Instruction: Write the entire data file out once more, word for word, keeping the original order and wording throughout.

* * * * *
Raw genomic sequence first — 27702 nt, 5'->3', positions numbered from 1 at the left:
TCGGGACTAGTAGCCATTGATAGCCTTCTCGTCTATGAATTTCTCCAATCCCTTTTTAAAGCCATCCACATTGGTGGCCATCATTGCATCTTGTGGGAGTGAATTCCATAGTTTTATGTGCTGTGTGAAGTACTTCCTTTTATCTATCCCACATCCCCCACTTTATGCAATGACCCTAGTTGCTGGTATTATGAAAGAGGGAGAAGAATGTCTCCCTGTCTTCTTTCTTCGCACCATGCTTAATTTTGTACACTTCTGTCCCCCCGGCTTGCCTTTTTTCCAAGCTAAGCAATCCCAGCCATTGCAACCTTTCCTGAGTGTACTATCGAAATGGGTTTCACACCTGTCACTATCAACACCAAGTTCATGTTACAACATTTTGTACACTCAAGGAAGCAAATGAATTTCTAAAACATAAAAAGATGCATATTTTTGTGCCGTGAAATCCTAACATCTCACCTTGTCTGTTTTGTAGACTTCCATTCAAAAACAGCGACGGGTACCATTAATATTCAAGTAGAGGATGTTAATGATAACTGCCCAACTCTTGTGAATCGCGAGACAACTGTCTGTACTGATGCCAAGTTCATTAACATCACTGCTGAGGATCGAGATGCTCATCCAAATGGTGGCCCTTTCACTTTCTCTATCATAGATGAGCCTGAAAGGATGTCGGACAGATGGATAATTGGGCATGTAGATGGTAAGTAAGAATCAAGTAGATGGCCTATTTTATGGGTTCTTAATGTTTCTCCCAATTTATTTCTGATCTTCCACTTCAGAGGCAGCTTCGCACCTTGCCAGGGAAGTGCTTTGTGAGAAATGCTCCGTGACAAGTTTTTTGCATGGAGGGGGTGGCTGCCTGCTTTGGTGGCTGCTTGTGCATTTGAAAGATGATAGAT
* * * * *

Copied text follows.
Raw genomic sequence first — 27702 nt, 5'->3', positions numbered from 1 at the left:
TCGGGACTAGTAGCCATTGATAGCCTTCTCGTCTATGAATTTCTCCAATCCCTTTTTAAAGCCATCCACATTGGTGGCCATCATTGCATCTTGTGGGAGTGAATTCCATAGTTTTATGTGCTGTGTGAAGTACTTCCTTTTATCTATCCCACATCCCCCACTTTATGCAATGACCCTAGTTGCTGGTATTATGAAAGAGGGAGAAGAATGTCTCCCTGTCTTCTTTCTTCGCACCATGCTTAATTTTGTACACTTCTGTCCCCCCGGCTTGCCTTTTTTCCAAGCTAAGCAATCCCAGCCATTGCAACCTTTCCTGAGTGTACTATCGAAATGGGTTTCACACCTGTCACTATCAACACCAAGTTCATGTTACAACATTTTGTACACTCAAGGAAGCAAATGAATTTCTAAAACATAAAAAGATGCATATTTTTGTGCCGTGAAATCCTAACATCTCACCTTGTCTGTTTTGTAGACTTCCATTCAAAAACAGCGACGGGTACCATTAATATTCAAGTAGAGGATGTTAATGATAACTGCCCAACTCTTGTGAATCGCGAGACAACTGTCTGTACTGATGCCAAGTTCATTAACATCACTGCTGAGGATCGAGATGCTCATCCAAATGGTGGCCCTTTCACTTTCTCTATCATAGATGAGCCTGAAAGGATGTCGGACAGATGGATAATTGGGCATGTAGATGGTAAGTAAGAATCAAGTAGATGGCCTATTTTATGGGTTCTTAATGTTTCTCCCAATTTATTTCTGATCTTCCACTTCAGAGGCAGCTTCGCACCTTGCCAGGGAAGTGCTTTGTGAGAAATGCTCCGTGACAAGTTTTTTGCATGGAGGGGGTGGCTGCCTGCTTTGGTGGCTGCTTGTGCATTTGAAAGATGATAGAT